• If the Yankees have any chance of staying under the $189MM luxury tax level, a source tells Mark Feinsand of the New York Daily News, the club needs for Alex Rodriguez to remain suspended for all of 2014. If the suspension is upheld, the Yankees will avoid both his $27.5MM salary as well as the $6MM bonus they stand to pay if Rodriguez passes Willie Mays on the all-time home run list. 
  • The Yankees initially pursued Carlos Beltran more aggressively than Ellsbury or Shin-Soo Choo, reports Joel Sherman of the New York Post, but shifted their attention to Ellsbury as a third year became more and more likely for Beltran. The Mariners were seemingly willing to give Ellsbury a stunning nine-year deal, but the center fielder was apparently less than enthused about going to Seattle. Talks accelerated over the weekend when the Yanks agreed to exceed the Carl Crawford contract, Sherman reports.
  • Meanwhile, Red Sox manager John Farrell told WEEI's Salk & Holley (via WEEI.com's Alex Speier) that the field staff and players were "jolted" by the news of Ellsbury's departure. With about a half-dozen current players reaching out for more information, Farrell told them that GM Ben Cherington was "doing the best he can with the two remaining guys, with [Mike Napoli] and [Stephen Drew]." "We're going to do anything we can to bring both guys back," Farrell told his players. Be sure to check out the link for a lot more quotes from Farrell on the team's recent moves and path forward.
  • While Ellsbury's parting may have surprised Sox players, it seemed to be rather expected by the front office, as Speier notes. Indeed, as John Tomase of the Boston Herald reports (via Twitter), the club never made its star outfielder a nine-figure offer. Looking ahead, Boston still has plenty of work to do after resolving its catching opening by signing A.J. Pierzynski. But given the club's slate of young players already in the fold, says Speier, there are plenty of ways that Cherington can maneuver in addressing Boston's remaining questions. 
  • We just learned that the Orioles could be chasing some big-money free agents, but the club's most immediate move is expected to be the addition of outfielder Francisco Peguero, reports Roch Kubatko of MASNsports.com. Chris Cotillo of MLBDailyDish.com had previously reported (via Twitter) that a deal was in place, but executive vice president Dan Duquette said that "it's not a done deal." Duquette did, however, confirm that an agreement was close. The top Orioles baseball man noted that the club likes Peguero's defensive flexibility and hit tool. Adding Peguero would leave Baltimore with two vacant 40-man spots, Kubatko notes.

Ellsbury Notes: Yankees, Red Sox, Gardner, Choo

After the signings of Jacoby Ellsbury and Brian McCann, it's hard to see how the Yankees can sign Robinson Cano and still stay under the $189MM luxury-tax threshold, ESPN's Jayson Stark writes. The only clear path to the Yankees being able to sign Cano and stay under the threshold would be if Alex Rodriguez's suspension were upheld. Here are more notes on Ellsbury's deal with the Yankees.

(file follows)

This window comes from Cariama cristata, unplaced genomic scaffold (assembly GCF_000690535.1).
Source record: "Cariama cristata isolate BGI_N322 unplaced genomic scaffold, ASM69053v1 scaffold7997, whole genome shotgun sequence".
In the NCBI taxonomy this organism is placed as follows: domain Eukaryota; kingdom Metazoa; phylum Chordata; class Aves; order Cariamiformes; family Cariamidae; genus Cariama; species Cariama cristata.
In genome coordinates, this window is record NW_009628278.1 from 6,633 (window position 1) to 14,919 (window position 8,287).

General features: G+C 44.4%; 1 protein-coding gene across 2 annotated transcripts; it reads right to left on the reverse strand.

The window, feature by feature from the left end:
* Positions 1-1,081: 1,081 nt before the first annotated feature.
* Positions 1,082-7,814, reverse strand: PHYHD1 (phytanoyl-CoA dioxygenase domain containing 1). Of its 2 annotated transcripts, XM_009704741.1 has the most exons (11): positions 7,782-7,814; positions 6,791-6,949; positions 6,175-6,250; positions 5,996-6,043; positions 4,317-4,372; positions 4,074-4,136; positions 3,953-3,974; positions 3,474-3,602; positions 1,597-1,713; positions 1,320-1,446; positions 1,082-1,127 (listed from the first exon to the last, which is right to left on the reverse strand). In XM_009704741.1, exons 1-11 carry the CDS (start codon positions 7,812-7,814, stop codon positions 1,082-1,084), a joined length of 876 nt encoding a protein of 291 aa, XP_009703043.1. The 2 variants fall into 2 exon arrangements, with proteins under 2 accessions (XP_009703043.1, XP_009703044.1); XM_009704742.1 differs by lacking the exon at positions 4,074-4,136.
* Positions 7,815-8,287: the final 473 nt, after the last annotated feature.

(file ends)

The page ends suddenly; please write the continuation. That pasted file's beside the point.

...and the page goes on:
• Paying $20MM per season for Jacoby Ellsbury makes more sense for the Yankees than it does for other teams, including the Red Sox, Brian MacPherson of the Providence Journal reports. Not only do the Yankees have a huge payroll, but they also have a stadium that should be favorable to Ellsbury, and they don't have Jackie Bradley Jr. waiting in the wings, as the Red Sox do.
  • With Ellsbury in the fold, the Yankees have no plans to trade Brett Gardner, reports Andrew Marchand of ESPN New York. Instead, they'd like to play both of them at the top of the Yankees' batting order.
  • Despite already having a relatively crowded outfield, with Alfonso Soriano and Ichiro Suzuki along with Ellsbury and Gardner, Andy McCullough of the Star-Ledger writes that the Yankees could still pursue Shin-Soo Choo, primarily as a backup option if Robinson Cano goes elsewhere. Such a move would make a Gardner trade more likely, McCullough writes.
  • Choo has plenty of interest now that Ellsbury is off the board, tweets Yahoo!'s Tim Brown. Brown guesses that the Rangers are favorites to sign Choo.


Red Sox Notes: Granderson, Ellsbury, Salty, Lavarnway

The Red Sox "haven't ruled out" a pursuit of Curtis Granderson, according to Gordon Edes of ESPNBoston.com (Twitter link). In light of last night's sudden and surprising agreement between Jacoby Ellsbury and the Yankees, the Red Sox have a need in the outfield, though that could simply be handled by Jackie Bradley Jr. The Sox could use Grandy in either right field or center field, with Shane Victorino occupying the other slot. Here are some more Boston-related news items…

  • Ken Davidoff of the New York Post tweets that Boston's talks with Ellsbury didn't go too far beyond the five-year, $80MM range. That jives with previous reports that the Red Sox didn't want to give Ellsbury $100MM or more and last night's report that their offer was "a ways off" from that of the Yankees.